The visitor can look at documentation relating to the former communist state enterprises Rudné doly Příbram and Uranové doly Příbram. The exhibition features equipment used for ore extraction, as well as measurement and rescue technology. There are also samples of silver, lead and uranium ores. This part of the exhibition includes information about the infamous period of uranium mining in Příbram when political prisoners were illegally forced to work in the mines after the communist takeover of power in 1948.
The above exposition is thematically linked with three permanent exhibitions entitled "The development of vertical mining transport in the Příbram area", "Drilling equipment in Příbram mines" and "A panorama of the Březové Hory mining district". These exhibitions are housed in the attractive, authentic setting of the Ševčin Shaft, where the visitor can see the mouth of a pit with a mining cage. It has been proposed that the 1879 shaft tower, which was constructed in the style of 19th century (Malakov) industrial architecture, should be included in the UNESCO list of technical historical sights, due to its historic and architectural value. The visitor can also enjoy a unique view of the Příbram surroundings from the top of the Ševčin tower, which is 37 m (120 feet) high.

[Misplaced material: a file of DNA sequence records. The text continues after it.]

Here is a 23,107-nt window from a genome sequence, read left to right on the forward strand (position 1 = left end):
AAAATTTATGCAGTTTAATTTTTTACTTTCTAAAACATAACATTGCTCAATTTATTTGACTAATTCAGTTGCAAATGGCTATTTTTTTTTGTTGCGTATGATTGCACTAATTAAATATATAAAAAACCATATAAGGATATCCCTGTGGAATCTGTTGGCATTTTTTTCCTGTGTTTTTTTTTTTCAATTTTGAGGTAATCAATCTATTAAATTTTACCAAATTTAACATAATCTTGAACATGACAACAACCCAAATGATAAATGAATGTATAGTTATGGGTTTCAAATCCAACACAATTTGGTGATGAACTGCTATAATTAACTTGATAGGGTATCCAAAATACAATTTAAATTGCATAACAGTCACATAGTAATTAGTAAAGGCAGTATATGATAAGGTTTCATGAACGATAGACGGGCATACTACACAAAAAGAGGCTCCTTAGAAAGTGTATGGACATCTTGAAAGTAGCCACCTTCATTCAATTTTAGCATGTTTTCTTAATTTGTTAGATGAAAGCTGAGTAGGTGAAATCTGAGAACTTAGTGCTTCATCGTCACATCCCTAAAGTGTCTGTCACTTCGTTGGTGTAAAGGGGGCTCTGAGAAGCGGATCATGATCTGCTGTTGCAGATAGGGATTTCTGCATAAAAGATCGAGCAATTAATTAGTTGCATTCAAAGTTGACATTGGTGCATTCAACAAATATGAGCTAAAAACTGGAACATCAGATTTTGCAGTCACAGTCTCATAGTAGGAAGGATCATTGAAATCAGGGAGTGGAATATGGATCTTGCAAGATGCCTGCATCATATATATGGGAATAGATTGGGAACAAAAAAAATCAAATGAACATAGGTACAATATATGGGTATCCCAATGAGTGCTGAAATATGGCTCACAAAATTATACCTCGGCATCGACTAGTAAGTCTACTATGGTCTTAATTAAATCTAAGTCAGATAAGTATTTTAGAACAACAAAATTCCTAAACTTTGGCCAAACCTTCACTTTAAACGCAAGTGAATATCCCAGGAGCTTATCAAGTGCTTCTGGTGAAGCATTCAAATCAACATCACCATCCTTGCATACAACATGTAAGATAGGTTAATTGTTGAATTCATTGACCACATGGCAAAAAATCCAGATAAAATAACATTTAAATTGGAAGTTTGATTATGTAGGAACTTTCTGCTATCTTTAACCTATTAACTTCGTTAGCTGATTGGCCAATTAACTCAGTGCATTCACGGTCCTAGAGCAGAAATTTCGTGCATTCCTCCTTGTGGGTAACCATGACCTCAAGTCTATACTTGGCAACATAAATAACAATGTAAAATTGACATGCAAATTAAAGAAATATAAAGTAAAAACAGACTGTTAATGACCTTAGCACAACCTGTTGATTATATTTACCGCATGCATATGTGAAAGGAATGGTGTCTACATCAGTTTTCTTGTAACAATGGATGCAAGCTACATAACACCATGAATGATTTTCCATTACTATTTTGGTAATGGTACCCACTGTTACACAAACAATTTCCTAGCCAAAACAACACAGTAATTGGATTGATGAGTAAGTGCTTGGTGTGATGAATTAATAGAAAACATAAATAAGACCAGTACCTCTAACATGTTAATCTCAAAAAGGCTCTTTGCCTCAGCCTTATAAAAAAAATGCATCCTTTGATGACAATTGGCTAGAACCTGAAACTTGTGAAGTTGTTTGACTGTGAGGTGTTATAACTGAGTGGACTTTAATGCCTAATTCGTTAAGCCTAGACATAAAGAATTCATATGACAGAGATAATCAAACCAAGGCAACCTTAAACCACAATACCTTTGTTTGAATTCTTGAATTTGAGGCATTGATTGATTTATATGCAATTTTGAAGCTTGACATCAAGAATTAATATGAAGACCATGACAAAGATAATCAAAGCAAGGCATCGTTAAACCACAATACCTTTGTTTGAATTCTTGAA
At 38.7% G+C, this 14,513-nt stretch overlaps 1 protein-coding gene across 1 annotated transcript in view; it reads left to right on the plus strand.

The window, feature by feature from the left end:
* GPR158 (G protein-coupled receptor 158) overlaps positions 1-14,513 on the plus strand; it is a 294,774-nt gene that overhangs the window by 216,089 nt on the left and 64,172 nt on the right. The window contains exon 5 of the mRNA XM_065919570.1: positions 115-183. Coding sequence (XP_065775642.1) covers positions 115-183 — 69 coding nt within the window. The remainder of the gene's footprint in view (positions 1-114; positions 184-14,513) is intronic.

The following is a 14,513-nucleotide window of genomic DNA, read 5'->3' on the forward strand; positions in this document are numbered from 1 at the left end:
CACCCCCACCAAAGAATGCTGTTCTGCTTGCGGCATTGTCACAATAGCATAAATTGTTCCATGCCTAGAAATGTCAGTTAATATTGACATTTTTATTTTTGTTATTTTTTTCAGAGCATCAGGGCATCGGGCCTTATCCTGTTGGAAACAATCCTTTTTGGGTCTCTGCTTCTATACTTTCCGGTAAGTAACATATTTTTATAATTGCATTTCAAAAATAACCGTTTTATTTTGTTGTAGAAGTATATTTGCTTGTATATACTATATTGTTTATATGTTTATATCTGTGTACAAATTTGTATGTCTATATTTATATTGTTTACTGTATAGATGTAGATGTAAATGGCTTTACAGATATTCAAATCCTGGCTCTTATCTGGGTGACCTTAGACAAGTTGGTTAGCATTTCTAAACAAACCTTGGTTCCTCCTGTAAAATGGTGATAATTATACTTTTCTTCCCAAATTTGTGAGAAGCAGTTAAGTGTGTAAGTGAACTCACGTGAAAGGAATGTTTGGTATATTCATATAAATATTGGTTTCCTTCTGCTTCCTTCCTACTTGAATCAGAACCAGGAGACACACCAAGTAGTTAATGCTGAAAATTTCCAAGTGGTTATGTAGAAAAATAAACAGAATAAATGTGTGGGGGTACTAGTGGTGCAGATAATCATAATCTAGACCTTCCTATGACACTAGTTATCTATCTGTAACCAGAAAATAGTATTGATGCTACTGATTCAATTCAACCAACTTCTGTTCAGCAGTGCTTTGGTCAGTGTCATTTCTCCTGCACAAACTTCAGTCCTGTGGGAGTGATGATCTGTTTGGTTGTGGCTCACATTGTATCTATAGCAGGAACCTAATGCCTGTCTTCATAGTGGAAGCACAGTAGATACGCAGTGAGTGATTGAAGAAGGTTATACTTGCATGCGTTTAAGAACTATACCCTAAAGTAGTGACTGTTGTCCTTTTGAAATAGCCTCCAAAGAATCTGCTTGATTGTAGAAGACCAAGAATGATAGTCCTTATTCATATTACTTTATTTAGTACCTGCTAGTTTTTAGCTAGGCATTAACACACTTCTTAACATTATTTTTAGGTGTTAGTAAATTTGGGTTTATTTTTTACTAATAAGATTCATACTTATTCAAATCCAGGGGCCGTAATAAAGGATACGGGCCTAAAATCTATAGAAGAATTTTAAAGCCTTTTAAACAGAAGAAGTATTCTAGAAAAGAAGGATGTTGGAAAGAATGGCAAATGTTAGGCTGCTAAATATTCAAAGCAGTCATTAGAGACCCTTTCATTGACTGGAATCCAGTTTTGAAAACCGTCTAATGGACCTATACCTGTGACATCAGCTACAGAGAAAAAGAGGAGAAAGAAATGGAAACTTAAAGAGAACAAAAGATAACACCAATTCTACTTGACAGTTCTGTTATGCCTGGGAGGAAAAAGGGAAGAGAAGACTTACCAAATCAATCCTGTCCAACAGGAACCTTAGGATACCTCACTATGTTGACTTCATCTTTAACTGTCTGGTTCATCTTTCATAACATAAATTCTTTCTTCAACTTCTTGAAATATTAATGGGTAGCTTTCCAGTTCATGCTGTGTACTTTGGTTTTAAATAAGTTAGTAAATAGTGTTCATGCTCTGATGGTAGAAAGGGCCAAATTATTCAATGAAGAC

A valuable Czechoslovak-made compressor from 1928, which was used in the Březové Hory mining district, can be seen in the engine room of the Ševčin Mine. And an exhibition entitled "The World Significance of the Březové Hory Mining District in the 19th century," shows that 90 % of all silver and lead extracted in Austria-Hungary was mined here at the end of the 19th century!
A fire engine from 1885, which used to be owned by the Příbram Mining and Metallurgical Headquarters and which was manufactured by by F. Smekal, Prague - Smíchov, is an important item featured in the Ševčín Mine engineering room. The fire engine was donated to the Příbram Mining Museum by Zdeněk Tůma and Václav Máša from Dobříš in 2006.
The former administrative building of the Ševčin Shaft, which was built in 1885, houses several thematically-related exposition units containing valuable mineralogical and geological samples from the Březové Hory district. The most important amongst these is a collection of silver minerals. The collection also includes miners' working tools, tallow and oil lamps, luxury miners' sticks (“Švancars”), which were used on special occasions, as well as home-made models of shafts – so-called Stufenwerke. There is also a permanent themed exhibition focussed on the paleontology of the Příbram area.